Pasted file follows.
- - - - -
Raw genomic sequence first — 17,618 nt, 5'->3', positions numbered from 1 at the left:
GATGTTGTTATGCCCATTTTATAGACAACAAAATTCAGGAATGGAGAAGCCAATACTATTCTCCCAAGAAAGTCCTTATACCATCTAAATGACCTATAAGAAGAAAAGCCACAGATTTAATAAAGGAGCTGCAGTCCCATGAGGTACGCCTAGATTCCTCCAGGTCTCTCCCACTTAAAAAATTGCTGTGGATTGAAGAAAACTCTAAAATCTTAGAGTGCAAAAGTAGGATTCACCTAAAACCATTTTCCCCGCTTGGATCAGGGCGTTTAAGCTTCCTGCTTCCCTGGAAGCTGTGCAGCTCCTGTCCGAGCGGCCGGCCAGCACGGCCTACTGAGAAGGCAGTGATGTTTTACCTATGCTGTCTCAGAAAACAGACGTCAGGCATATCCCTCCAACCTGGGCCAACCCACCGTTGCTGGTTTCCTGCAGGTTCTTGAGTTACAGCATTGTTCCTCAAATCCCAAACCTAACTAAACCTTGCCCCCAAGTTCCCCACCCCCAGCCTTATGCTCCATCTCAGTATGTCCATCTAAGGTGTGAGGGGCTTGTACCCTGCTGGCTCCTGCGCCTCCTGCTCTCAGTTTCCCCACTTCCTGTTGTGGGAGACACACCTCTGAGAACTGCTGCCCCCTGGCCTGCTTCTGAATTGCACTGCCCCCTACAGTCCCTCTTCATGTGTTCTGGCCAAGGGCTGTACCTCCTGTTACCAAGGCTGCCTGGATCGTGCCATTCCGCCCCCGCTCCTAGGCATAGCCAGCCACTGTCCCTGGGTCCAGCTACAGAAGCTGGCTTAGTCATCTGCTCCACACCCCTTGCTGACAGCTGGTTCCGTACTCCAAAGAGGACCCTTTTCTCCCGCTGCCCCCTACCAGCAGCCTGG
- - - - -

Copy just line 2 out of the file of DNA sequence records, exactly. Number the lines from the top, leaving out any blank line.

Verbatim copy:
GATGTTGTTATGCCCATTTTATAGACAACAAAATTCAGGAATGGAGAAGCCAATACTATTCTCCCAAGAAAGTCCTTATACCATCTAAATGACCTATAAGAAGAAAAGCCACAGATTTAATAAAGGAGCTGCAGTCCCATGAGGTACGCCTAGATTCCTCCAGGTCTCTCCCACTTAAAAAATTGCTGTGGATTGAAGAAAACTCTAAAATCTTAGAGTGCAAAAGTAGGATTCACCTAAAACCATTTTCCCCGCTTGGATCAGGGCGTTTAAGCTTCCTGCTTCCCTGGAAGCTGTGCAGCTCCTGTCCGAGCGGCCGGCCAGCACGGCCTACTGAGAAGGCAGTGATGTTTTACCTATGCTGTCTCAGAAAACAGACGTCAGGCATATCCCTCCAACCTGGGCCAACCCACCGTTGCTGGTTTCCTGCAGGTTCTTGAGTTACAGCATTGTTCCTCAAATCCCAAACCTAACTAAACCTTGCCCCCAAGTTCCCCACCCCCAGCCTTATGCTCCATCTCAGTATGTCCATCTAAGGTGTGAGGGGCTTGTACCCTGCTGGCTCCTGCGCCTCCTGCTCTCAGTTTCCCCACTTCCTGTTGTGGGAGACACACCTCTGAGAACTGCTGCCCCCTGGCCTGCTTCTGAATTGCACTGCCCCCTACAGTCCCTCTTCATGTGTTCTGGCCAAGGGCTGTACCTCCTGTTACCAAGGCTGCCTGGATCGTGCCATTCCGCCCCCGCTCCTAGGCATAGCCAGCCACTGTCCCTGGGTCCAGCTACAGAAGCTGGCTTAGTCATCTGCTCCACACCCCTTGCTGACAGCTGGTTCCGTACTCCAAAGAGGACCCTTTTCTCCCGCTGCCCCCTACCAGCAGCCTGG